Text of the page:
Prices are generally in line with what retailers charge in their stores, though Instacart acknowledges that can sometimes be higher on its website. Delivery fees are per store and come in at $5.99 per order of $35 or more or $7.99 if one-hour delivery is available. Orders under $35 cost $9.99 or $11.99 for one-hour delivery. Customers can also add tips.

In addition, Instacart offers a premium Express service for $149 a year. Paying the annual fee gets members free two-hour delivery on all orders over $35, and they do not pay peak time pricing.

Why is Wal-Mart not on board?

Wal-Mart (NYSE: WMT), like Amazon, has the scale needed to build out its own grocery delivery business, though it has been testing using Uber to deliver orders in select markets. Under that system, Wal-Mart employees pick the order, as they do for online orders picked up at its stores, and Uber drivers deliver them.

While Instacart would offer Wal-Mart access to numerous markets all at once, it's likely that the company does not want to be one among many when it can build its own delivery system. That's not really a blow to the same-day delivery company -- not having Amazon or Wal-Mart makes it more attractive to rivals of those companies.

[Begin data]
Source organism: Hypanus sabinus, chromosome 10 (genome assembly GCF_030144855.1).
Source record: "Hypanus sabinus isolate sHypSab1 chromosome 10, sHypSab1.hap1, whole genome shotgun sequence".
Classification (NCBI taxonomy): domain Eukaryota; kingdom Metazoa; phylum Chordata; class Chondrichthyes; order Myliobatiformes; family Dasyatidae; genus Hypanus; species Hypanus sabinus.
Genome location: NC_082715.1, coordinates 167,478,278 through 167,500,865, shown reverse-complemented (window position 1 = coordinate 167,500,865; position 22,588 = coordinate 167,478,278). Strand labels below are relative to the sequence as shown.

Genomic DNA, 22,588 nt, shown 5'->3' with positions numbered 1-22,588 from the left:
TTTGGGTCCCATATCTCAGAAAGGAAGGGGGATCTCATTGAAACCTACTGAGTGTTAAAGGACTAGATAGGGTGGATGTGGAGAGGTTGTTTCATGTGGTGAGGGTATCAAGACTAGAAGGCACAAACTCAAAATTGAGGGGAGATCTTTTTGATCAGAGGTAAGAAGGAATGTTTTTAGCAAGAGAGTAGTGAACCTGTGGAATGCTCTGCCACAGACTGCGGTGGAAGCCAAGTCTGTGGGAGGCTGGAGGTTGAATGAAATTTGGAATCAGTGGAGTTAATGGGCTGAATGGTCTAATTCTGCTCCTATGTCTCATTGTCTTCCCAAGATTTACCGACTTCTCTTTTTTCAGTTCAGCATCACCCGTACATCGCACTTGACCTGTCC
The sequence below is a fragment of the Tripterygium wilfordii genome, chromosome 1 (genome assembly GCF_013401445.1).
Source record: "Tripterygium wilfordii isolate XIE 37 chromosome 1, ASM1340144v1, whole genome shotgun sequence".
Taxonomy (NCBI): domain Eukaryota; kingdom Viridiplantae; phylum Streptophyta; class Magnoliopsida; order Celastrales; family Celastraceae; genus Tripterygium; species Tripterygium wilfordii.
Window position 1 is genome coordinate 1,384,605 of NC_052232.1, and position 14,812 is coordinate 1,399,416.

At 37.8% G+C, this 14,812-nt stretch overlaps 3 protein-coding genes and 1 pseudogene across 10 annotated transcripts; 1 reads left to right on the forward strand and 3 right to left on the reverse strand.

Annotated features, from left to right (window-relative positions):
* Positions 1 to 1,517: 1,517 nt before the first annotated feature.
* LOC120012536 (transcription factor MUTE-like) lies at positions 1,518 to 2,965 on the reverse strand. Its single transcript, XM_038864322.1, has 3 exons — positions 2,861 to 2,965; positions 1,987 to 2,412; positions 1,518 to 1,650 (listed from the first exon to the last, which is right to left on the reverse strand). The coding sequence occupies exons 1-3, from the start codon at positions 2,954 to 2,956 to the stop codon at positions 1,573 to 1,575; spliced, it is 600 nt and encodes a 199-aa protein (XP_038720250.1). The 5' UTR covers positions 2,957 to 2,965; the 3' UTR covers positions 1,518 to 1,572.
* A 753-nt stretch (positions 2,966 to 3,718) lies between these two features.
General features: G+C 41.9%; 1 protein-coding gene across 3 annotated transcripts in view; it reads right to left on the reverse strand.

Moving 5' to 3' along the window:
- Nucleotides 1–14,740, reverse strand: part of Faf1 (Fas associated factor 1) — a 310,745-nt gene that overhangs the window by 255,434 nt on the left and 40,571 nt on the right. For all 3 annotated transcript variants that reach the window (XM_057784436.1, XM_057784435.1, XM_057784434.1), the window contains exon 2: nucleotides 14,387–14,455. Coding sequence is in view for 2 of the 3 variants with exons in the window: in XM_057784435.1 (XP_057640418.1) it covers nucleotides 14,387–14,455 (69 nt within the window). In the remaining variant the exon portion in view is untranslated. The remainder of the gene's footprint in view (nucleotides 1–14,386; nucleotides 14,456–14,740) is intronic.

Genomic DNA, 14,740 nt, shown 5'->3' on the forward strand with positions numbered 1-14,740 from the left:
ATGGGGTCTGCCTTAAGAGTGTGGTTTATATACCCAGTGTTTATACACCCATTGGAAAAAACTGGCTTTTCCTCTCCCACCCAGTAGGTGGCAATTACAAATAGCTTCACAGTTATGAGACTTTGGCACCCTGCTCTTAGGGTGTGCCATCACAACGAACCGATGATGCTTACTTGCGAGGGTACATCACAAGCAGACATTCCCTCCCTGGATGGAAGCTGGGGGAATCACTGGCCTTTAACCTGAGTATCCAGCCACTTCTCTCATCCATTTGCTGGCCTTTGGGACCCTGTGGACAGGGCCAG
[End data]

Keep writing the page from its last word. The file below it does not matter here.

A big three?

It's simply not worth it for most retailers to launch same-day delivery services. Instacart gives them a viable third-party option that has slowly expanded its name recognition. In addition, Instacart is pretty brand agnostic. It displays all the stores in a given area without showing favor to any. That means that consumers would likely remain loyal to the companies they already use, but would perhaps order from new ones in areas not served by their current favorites.

Instacart has been steadily growing and plans to serve 80% of American households by 2018. Assuming it hits that goal, or at least comes close, that makes the service a viable challenger to Amazon and Wal-Mart, as well as an important tool for the rest of America's retailers.